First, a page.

Heard of SOPA and PIPA? If Not, You Will Tomorrow as some of the Internet’s largest Sites Close in Protest

by Dale Wright

You may find that a fair few of your favourite internet sites are offline from 5am UK time tomorrow. Some of the biggest and most popular sites on the internet, including Boing Boing, Reddit and Wikipedia, will be deliberately taking their web content offline to protest against the SOPA act.

Sopa Heard of SOPA and PIPA? If Not, You Will Tomorrow as some of the Internets largest Sites Close in Protest

SOPA, or the Stop Online Piracy Act, is an act being debated by Congress in the US tomorrow. Its aim is to prevent online piracy along with a secondary act, PIPA (the Protect Intellectual Property Act).

However, many people say that SOPA is poorly written and gives the US government too much control over the internet, both inside the US and internationally. SOPA would allow the US government to close down any internet site which they felt was infringing copyright. They could also potentially stop payments to certain websites or force advertisers to stop advertising on the offending site. This could expose sites like Wikipedia which contain a huge amount of user-contributed content, but it could also affect tiny internet sites which unwittingly use a picture from another source. At the moment, all the site has to do is remove the content and they cannot be sued, but this could change if SOPA was passed.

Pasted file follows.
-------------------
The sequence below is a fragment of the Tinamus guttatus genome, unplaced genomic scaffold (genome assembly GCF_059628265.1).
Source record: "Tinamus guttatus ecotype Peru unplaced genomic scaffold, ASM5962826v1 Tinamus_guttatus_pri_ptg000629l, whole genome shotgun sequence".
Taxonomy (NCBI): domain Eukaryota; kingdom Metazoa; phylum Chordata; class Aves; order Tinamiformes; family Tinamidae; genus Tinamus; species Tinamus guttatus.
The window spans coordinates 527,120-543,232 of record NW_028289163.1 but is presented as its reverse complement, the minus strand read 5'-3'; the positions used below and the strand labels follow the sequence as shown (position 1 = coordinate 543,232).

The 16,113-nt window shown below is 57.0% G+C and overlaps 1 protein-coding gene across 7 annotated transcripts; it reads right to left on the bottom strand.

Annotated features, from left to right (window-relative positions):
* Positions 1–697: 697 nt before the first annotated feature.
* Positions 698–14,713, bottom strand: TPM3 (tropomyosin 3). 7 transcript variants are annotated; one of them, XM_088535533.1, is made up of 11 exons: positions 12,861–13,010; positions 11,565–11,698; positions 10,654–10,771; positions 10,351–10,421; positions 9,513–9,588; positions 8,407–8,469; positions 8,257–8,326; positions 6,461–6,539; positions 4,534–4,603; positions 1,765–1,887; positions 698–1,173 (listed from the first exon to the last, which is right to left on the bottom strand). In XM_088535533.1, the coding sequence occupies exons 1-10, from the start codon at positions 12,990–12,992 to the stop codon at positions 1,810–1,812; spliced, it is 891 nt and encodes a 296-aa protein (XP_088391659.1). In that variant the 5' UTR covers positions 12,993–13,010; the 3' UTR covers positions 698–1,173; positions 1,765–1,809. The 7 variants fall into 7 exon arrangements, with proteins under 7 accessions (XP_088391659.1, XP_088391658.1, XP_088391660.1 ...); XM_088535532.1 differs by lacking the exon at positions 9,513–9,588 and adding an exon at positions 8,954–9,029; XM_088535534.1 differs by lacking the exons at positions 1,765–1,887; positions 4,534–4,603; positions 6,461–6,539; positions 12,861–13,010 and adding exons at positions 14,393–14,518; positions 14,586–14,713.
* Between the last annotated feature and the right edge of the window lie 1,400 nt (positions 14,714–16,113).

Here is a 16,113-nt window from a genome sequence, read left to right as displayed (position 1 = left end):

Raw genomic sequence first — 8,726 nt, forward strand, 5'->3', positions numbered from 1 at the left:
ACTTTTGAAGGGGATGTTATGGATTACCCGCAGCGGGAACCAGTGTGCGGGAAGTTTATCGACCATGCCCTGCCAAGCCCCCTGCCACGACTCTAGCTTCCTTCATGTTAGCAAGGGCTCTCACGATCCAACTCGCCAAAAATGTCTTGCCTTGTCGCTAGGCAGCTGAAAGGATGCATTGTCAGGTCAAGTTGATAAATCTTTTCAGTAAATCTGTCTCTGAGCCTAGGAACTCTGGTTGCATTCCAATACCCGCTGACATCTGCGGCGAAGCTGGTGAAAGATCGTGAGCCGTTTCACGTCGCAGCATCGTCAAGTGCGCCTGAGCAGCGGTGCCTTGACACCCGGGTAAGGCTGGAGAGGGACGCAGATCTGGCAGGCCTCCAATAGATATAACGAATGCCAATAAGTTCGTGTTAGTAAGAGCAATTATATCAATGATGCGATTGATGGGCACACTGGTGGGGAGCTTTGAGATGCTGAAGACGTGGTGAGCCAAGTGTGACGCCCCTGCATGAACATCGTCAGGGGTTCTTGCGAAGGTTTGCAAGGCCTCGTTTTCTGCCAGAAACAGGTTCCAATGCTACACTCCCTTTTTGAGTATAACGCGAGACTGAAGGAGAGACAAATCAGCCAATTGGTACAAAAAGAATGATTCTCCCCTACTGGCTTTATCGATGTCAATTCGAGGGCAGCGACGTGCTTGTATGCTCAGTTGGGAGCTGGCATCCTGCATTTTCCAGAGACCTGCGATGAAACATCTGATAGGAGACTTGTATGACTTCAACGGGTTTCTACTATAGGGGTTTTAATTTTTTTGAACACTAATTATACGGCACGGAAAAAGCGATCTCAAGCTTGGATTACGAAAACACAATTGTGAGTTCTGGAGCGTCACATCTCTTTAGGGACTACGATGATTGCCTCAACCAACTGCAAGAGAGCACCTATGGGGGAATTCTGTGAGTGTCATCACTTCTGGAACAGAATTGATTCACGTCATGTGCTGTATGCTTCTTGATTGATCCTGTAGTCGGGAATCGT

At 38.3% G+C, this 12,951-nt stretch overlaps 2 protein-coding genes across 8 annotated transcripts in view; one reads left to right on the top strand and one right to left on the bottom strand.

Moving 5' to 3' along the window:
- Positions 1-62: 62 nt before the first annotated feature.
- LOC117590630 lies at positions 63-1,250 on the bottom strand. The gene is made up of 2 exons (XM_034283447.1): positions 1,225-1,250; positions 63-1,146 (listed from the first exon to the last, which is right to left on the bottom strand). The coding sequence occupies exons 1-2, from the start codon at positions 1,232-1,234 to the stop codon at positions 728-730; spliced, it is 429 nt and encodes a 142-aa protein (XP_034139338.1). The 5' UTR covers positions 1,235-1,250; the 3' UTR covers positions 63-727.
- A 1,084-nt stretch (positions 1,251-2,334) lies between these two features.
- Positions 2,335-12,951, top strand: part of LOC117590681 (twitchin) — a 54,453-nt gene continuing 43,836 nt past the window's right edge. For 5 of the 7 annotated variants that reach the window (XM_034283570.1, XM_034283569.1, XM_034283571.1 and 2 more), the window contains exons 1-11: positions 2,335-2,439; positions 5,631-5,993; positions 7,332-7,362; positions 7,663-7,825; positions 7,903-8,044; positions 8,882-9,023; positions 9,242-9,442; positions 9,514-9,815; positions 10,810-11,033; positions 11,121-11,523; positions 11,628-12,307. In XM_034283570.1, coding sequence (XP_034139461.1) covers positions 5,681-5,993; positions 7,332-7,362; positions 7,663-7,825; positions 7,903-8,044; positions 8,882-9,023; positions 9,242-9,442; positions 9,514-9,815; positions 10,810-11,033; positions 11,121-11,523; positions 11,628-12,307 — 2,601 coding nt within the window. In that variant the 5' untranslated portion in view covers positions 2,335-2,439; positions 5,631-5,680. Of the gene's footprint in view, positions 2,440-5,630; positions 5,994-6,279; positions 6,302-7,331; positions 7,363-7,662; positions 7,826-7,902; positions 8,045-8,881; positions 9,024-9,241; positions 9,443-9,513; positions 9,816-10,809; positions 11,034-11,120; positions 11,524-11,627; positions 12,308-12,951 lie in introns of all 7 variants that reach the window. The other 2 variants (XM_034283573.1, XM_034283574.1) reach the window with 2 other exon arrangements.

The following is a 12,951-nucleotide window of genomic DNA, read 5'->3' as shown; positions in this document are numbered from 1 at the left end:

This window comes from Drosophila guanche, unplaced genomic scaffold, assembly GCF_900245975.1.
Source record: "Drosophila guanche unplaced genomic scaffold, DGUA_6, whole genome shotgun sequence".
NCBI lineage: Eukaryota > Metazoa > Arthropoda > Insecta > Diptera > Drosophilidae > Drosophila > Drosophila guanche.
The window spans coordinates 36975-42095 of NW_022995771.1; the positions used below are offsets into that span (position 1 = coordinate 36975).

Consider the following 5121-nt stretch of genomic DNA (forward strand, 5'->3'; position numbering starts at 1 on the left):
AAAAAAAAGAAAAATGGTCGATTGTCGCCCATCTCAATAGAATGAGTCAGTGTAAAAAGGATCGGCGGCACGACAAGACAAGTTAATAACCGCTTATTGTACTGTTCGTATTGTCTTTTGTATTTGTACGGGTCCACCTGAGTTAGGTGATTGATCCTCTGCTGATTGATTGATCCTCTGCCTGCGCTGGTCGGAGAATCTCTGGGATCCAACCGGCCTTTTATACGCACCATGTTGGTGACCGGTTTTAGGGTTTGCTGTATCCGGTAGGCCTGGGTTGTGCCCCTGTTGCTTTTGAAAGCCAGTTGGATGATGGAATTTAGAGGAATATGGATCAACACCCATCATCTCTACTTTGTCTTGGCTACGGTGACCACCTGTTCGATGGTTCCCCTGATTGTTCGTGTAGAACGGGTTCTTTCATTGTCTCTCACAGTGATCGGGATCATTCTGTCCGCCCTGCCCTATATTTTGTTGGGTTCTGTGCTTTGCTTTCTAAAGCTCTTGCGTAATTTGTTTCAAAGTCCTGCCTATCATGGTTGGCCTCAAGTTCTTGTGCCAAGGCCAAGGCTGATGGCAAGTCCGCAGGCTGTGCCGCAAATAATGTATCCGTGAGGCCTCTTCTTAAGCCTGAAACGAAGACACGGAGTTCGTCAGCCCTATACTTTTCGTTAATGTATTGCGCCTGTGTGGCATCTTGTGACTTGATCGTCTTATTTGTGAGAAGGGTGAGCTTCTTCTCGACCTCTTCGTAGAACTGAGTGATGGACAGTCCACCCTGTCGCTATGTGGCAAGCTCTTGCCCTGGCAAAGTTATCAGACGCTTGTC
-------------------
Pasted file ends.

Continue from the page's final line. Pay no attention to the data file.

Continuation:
Supporters of SOPA include Rupert Murdoch who has long been a fan of a more controlled and commercial internet. He has regularly criticised Google for ‘giving away’ news content from other sites. Earlier this month, Godaddy attracted controversy by stating that they would support the act, but they retracted their statement later the same day when several high-profile clients threatened to move their sites and domain names elsewhere.

SOPA has been opposed by everyone from Twitter to the White House. Spokespeople from Wikipedia said that they would be publicly protesting against the act which they say could prevent the web from being “free and open” in the future.